Most states in the US have adopted the at-will employment doctrine, which means that an employer can terminate an employee at any time, for any reason, or for no reason at all. While this may seem like a fair system, it can sometimes lead to wrongful termination, where an employee is fired for an illegal reason, such as discrimination, retaliation, or violation of public policy.
The Crone Law Firm exclusively handles employment law matters including wrongful termination. We want workers to know what wrongful termination means, the legal protections available to employees, and how to take action if you believe you have been wrongfully terminated.
What is Wrongful Termination?
Wrongful termination refers to the illegal firing of an employee for reasons that violate federal or state employment laws. These reasons can include, but are not limited to:
- Discrimination: An employee cannot be fired because of their race, color, religion, sex, national origin, age, disability, or genetic information.
- Retaliation: An employee cannot be fired for reporting illegal or unethical behavior, filing a complaint, or participating in an investigation.
- Public policy: An employee cannot be fired for refusing to engage in illegal activities, reporting a safety violation, or exercising their legal rights.
If an employee is fired for any of these reasons, they can file a claim for wrongful termination and seek legal remedies, such as reinstatement, back pay, and compensation for emotional distress.
Legal Protections Against Wrongful Termination
While at-will employment gives employers the freedom to terminate employees without cause, there are legal protections in place to prevent wrongful termination. These include:
- Federal and state anti-discrimination laws, such as Title VII of the Civil Rights Act, the Americans with Disabilities Act, and the Age Discrimination in Employment Act, which prohibit discrimination based on protected classes.
- Whistleblower protection laws, such as the Sarbanes-Oxley Act and the Dodd-Frank Act, which protect employees who report illegal activity or fraud.
- Public policy exceptions, which vary by state, but generally protect employees who are fired for refusing to violate the law or for exercising their legal rights.
If an employee believes they have been wrongfully terminated, they can file a complaint with the Equal Employment Opportunity Commission (EEOC) or their state’s labor department. These agencies will investigate the claim and may file a lawsuit on behalf of the employee.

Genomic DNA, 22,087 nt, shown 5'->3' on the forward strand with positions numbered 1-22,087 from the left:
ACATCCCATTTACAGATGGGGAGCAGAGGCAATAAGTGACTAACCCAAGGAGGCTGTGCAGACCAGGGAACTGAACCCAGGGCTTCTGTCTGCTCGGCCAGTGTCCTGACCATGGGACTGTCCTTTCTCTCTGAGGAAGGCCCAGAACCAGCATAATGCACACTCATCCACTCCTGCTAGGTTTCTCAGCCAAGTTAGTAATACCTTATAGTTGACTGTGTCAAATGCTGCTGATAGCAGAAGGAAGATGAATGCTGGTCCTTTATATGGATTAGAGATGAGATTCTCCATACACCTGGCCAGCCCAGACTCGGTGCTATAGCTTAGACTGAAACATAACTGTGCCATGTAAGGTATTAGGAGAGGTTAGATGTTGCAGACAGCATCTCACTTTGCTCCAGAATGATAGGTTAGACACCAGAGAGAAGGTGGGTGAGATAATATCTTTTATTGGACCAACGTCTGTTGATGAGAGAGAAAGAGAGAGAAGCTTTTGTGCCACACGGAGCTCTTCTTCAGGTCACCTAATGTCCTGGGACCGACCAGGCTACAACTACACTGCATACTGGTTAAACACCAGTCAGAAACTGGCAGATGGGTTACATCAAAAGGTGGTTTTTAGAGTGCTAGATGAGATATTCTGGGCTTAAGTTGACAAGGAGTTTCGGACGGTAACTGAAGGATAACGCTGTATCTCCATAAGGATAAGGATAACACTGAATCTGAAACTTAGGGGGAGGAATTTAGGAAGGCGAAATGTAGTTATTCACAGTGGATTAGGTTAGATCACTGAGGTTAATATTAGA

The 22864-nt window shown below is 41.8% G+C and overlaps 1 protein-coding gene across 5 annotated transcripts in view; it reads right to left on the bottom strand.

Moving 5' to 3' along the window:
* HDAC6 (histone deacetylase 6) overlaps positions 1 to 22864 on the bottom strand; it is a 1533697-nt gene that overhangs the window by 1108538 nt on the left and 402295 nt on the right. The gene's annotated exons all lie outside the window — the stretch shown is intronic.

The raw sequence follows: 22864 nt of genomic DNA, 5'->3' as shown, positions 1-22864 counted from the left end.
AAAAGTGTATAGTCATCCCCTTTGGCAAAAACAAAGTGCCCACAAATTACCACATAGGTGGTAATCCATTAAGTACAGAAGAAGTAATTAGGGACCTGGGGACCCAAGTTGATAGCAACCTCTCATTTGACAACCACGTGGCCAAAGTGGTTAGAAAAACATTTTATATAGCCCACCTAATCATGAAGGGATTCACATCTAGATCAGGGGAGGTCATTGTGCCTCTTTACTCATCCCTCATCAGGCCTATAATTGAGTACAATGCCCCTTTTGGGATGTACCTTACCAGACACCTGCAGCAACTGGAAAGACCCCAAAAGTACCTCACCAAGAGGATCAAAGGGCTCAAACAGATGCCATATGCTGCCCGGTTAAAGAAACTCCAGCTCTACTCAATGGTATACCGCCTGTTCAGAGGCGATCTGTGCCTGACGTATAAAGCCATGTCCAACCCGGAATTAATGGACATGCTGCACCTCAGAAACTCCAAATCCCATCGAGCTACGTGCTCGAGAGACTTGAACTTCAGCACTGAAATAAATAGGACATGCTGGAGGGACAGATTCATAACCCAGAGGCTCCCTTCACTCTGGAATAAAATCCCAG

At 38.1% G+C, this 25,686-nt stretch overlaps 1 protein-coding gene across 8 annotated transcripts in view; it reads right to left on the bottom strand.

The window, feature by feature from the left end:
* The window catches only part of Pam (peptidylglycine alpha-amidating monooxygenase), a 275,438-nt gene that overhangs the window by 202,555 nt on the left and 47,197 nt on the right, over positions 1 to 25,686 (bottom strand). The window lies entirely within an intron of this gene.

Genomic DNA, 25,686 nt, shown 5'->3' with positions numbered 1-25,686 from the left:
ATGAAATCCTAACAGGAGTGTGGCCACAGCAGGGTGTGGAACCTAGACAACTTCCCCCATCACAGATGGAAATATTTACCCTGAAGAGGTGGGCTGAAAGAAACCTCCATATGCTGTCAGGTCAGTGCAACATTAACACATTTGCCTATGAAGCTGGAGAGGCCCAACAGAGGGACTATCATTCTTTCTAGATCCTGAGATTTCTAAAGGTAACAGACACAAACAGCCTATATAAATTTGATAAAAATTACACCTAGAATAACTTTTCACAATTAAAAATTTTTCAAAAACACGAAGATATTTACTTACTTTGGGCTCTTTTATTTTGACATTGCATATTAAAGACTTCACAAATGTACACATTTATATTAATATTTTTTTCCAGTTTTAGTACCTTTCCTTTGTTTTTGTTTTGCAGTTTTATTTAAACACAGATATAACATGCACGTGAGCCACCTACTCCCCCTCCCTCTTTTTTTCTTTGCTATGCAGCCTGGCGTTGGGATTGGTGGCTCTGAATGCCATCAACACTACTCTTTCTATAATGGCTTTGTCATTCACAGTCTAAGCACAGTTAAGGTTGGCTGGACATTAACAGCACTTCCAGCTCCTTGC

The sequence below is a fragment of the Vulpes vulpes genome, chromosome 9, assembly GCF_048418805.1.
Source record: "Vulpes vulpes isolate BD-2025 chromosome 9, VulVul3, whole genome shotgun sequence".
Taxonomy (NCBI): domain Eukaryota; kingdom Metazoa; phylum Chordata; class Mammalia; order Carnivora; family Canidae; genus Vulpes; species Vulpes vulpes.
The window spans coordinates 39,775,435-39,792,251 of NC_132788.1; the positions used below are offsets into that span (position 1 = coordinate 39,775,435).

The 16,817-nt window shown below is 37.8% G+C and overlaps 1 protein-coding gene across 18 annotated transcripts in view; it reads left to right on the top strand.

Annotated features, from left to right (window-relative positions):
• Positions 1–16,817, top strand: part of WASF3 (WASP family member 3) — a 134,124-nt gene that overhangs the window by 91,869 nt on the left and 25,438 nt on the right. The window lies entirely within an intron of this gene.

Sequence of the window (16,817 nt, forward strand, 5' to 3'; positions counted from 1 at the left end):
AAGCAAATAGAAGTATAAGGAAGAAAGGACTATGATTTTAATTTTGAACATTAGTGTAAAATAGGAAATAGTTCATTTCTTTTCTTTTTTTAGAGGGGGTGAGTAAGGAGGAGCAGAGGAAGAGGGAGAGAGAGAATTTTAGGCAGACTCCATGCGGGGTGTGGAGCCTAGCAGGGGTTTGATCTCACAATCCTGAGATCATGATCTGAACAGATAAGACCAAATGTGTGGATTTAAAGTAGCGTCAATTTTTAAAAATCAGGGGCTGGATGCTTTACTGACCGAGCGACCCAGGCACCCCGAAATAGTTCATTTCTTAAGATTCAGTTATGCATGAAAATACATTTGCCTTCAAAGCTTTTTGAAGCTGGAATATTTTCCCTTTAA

Taking Action Against Wrongful Termination
If you believe you have been wrongfully terminated, there are several steps you can take to protect your rights and seek justice. These include:
- Documenting the circumstances of your termination, including any discriminatory remarks or actions by your employer, as well as any evidence of retaliation or violation of public policy.
- Consulting with an employment law attorney from The Crone Law Firm who can review your case and advise you of your legal options.
- Filing a complaint with the EEOC or your state’s labor department within the specified time frame.
- Negotiating a settlement with your employer, which may include reinstatement, back pay, and compensation for emotional distress.
- Filing a lawsuit against your employer, which may result in a trial and a judgment in your favor.
It is important to note that wrongful termination claims can be complex and difficult to prove, so it is essential to seek the guidance of an experienced employment law attorney who can help you navigate the legal system and protect your rights.
While at-will employment gives employers the right to terminate employees without cause, it does not give them the right to violate federal or state employment laws. If you believe you have been wrongfully terminated, you have legal protections and remedies available to you.
Contact The Crone Law Firm at our Memphis, Chicago, or St. Louis offices to schedule a FREE consultation about your wrongful termination event and the surrounding circumstances.